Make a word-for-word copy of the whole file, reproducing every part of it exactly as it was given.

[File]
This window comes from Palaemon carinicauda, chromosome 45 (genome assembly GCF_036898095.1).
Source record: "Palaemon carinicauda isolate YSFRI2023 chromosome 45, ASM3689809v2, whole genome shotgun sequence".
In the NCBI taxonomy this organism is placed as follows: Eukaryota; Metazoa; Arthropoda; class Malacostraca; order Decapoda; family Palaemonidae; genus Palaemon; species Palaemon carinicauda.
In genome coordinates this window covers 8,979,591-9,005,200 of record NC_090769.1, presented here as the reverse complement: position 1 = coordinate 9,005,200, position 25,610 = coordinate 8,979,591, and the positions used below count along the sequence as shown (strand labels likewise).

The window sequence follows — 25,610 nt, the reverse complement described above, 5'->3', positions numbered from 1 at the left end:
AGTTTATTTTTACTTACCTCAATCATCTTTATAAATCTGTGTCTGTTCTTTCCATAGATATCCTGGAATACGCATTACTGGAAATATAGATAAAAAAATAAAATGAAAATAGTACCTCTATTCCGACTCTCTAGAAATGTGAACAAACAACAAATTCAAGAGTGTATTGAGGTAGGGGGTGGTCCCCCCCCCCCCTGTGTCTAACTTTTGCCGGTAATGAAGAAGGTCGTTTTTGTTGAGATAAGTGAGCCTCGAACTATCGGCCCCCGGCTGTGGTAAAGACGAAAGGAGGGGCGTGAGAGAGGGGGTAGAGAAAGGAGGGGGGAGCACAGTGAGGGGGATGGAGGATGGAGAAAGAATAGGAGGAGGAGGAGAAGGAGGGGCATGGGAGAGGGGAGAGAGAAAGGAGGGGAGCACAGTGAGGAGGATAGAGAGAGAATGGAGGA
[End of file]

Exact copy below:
This window comes from Palaemon carinicauda, chromosome 45 (genome assembly GCF_036898095.1).
Source record: "Palaemon carinicauda isolate YSFRI2023 chromosome 45, ASM3689809v2, whole genome shotgun sequence".
In the NCBI taxonomy this organism is placed as follows: Eukaryota; Metazoa; Arthropoda; class Malacostraca; order Decapoda; family Palaemonidae; genus Palaemon; species Palaemon carinicauda.
In genome coordinates this window covers 8,979,591-9,005,200 of record NC_090769.1, presented here as the reverse complement: position 1 = coordinate 9,005,200, position 25,610 = coordinate 8,979,591, and the positions used below count along the sequence as shown (strand labels likewise).

The window sequence follows — 25,610 nt, the reverse complement described above, 5'->3', positions numbered from 1 at the left end:
AGTTTATTTTTACTTACCTCAATCATCTTTATAAATCTGTGTCTGTTCTTTCCATAGATATCCTGGAATACGCATTACTGGAAATATAGATAAAAAAATAAAATGAAAATAGTACCTCTATTCCGACTCTCTAGAAATGTGAACAAACAACAAATTCAAGAGTGTATTGAGGTAGGGGGTGGTCCCCCCCCCCCCTGTGTCTAACTTTTGCCGGTAATGAAGAAGGTCGTTTTTGTTGAGATAAGTGAGCCTCGAACTATCGGCCCCCGGCTGTGGTAAAGACGAAAGGAGGGGCGTGAGAGAGGGGGTAGAGAAAGGAGGGGGGAGCACAGTGAGGGGGATGGAGGATGGAGAAAGAATAGGAGGAGGAGGAGAAGGAGGGGCATGGGAGAGGGGAGAGAGAAAGGAGGGGAGCACAGTGAGGAGGATAGAGAGAGAATGGAGGA